This meme is just too true. What was once in vogue is now dangerous to touch. Handled carefully and competently, though, it’s of course pure gold! Data, I mean. Not asbestos. That’s only bad.

Technical GDPR and privacy compliance, the TL;DR version

Some tips to GTFO 🏃 of the worst “privacy dumpster fires” 🔥 🚒

If you don’t collect personal data—including such ephemera as IP addresses—or store non-necessary data (“cookies” etc.) on a user’s device, then you are pretty much out of scope for GDPR…and most likely other similar laws too. Your life will be significantly easier. This fact, if anything, is what you should take home from the new privacy laws.

An approach for reaching compliance

1. Data minimization should be priority number one

2. Implement privacy-focused analytics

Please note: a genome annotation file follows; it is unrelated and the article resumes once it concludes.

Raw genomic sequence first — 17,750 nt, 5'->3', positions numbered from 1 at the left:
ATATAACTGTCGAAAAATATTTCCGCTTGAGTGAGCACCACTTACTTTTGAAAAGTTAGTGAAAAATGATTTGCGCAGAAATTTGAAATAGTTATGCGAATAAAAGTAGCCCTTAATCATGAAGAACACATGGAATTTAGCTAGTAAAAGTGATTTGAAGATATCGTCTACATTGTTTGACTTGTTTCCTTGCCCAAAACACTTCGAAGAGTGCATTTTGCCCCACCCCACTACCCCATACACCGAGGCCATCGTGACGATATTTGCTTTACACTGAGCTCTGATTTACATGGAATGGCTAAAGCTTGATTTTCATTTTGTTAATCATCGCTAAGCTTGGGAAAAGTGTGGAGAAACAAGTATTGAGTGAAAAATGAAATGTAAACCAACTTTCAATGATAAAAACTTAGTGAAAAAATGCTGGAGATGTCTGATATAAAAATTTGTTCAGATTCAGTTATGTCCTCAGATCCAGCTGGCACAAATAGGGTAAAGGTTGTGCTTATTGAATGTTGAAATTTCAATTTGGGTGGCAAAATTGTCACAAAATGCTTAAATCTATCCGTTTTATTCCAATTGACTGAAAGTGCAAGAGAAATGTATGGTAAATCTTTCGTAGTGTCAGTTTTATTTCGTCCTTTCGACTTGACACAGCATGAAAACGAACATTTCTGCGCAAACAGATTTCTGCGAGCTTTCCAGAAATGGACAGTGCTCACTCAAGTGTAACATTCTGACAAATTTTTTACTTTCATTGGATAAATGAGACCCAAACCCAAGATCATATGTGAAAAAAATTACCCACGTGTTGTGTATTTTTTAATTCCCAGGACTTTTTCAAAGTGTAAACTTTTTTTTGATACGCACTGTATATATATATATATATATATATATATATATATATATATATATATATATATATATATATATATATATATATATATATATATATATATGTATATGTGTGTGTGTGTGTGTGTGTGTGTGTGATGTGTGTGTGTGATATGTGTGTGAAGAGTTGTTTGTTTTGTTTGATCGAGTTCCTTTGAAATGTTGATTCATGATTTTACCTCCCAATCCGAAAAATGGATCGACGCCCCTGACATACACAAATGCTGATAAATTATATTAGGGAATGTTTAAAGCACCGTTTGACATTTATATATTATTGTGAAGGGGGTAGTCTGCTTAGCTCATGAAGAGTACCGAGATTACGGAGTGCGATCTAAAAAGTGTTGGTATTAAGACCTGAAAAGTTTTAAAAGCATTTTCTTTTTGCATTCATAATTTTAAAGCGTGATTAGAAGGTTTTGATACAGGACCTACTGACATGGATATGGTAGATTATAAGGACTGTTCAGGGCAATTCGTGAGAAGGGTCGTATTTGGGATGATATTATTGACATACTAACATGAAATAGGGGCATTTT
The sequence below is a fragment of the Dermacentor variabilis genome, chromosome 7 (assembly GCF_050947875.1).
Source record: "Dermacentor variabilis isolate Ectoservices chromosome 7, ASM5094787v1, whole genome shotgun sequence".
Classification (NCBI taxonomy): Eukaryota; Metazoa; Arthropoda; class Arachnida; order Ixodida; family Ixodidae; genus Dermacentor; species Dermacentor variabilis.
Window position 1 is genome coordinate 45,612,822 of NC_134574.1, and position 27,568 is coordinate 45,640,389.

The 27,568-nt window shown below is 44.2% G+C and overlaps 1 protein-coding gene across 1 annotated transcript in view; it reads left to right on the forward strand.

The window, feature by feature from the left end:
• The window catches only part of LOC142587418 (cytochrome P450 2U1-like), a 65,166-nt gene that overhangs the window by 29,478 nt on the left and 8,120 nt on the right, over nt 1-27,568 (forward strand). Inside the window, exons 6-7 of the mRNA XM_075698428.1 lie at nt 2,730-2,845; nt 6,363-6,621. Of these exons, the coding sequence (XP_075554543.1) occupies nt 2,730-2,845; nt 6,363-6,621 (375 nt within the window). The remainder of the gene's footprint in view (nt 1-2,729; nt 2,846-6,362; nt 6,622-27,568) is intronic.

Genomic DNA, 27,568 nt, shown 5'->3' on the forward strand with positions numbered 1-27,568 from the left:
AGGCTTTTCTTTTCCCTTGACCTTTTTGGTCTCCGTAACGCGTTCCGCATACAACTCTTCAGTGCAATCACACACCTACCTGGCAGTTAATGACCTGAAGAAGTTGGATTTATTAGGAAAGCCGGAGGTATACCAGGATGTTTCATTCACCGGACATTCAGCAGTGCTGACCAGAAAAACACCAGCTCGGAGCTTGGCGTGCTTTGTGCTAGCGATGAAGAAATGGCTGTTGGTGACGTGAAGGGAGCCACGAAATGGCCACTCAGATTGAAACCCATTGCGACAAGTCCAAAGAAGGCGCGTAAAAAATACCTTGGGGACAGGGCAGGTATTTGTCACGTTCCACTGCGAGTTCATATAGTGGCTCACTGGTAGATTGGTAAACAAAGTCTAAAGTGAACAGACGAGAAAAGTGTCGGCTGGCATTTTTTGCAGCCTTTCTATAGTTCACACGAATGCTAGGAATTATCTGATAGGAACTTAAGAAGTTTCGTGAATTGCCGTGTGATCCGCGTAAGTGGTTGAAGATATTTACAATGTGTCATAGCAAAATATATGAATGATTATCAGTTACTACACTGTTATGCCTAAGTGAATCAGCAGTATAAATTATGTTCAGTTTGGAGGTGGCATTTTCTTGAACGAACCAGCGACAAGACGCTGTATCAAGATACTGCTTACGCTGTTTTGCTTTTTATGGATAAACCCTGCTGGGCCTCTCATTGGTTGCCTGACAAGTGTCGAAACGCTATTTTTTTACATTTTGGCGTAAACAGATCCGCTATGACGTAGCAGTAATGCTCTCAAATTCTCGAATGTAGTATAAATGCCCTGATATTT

Server-side analytics

Client-side solutions

This is Fathom on a testing domain I set up. This is really it. If you’ve seen the above you’ve seen it all! Under “Goals” you’ll see the events we are tracking, for which you can also add an optional conversion value.
Simple Analytics on a testing domain.
Simple Analytics does also give you a separate, basic overview of events that you are tracking (“click_button” in this case).

Recommended paths for compliant analytics, in ranked order

Custom solutions

3. Implement a Consent Management Platform if needed

Custom solutions

4. Write/generate and publish your privacy (and cookie) policies

Custom solutions

Ending notes

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Mikael Vesavuori

Cloud Software Architect (and Technical Standards Lead) at Polestar